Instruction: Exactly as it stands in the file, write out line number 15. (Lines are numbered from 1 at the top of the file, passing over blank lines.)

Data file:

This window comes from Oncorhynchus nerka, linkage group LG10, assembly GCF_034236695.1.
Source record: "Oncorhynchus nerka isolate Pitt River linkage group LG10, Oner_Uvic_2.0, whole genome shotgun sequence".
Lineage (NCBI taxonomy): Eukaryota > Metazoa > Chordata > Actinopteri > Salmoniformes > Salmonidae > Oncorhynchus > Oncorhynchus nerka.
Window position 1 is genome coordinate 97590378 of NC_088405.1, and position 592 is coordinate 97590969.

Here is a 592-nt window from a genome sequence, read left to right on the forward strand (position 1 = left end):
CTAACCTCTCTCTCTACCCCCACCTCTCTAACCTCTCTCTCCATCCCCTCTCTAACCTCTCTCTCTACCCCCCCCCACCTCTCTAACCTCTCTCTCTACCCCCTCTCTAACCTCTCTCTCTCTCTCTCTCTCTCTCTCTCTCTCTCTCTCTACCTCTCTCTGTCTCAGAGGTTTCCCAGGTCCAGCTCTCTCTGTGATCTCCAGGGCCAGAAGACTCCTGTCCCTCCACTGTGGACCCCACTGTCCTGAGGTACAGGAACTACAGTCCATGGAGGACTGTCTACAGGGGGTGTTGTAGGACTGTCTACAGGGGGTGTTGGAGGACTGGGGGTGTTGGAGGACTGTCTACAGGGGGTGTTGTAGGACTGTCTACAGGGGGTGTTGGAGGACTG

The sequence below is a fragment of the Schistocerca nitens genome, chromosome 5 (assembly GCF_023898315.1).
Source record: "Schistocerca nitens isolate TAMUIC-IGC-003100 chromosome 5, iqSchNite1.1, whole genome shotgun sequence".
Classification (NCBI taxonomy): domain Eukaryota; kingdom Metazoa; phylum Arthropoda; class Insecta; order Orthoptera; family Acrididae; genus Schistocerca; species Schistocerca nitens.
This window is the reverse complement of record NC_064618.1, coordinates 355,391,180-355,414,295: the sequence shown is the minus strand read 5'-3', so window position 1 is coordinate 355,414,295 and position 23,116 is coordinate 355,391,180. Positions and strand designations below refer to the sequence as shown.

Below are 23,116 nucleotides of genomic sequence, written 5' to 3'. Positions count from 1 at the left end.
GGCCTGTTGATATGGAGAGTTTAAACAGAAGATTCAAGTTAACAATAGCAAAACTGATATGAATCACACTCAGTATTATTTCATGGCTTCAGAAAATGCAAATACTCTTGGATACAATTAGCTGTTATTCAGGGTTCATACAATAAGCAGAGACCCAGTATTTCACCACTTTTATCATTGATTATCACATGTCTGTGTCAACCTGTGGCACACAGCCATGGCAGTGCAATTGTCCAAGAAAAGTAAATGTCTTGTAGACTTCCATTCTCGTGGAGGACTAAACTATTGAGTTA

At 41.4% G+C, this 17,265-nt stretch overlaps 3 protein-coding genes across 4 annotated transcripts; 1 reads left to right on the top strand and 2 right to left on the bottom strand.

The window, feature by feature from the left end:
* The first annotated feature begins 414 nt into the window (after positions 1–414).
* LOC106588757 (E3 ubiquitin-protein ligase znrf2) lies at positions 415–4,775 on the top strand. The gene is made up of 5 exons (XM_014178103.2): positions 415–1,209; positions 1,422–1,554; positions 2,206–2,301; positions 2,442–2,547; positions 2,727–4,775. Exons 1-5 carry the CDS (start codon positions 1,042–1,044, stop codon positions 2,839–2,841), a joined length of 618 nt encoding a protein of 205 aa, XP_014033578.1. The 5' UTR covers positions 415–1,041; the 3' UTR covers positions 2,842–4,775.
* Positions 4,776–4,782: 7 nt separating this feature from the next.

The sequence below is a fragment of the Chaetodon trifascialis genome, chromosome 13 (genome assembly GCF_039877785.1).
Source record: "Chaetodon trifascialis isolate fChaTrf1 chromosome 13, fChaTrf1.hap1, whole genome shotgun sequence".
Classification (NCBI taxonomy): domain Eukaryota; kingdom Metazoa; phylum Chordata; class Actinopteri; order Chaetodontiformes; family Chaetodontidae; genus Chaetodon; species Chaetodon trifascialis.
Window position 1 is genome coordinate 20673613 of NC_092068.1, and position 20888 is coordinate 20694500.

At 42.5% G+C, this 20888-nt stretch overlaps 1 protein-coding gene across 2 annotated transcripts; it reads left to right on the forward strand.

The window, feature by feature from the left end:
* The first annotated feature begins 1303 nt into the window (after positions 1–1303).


* The first annotated feature begins 414 nt into the window (after positions 1–414).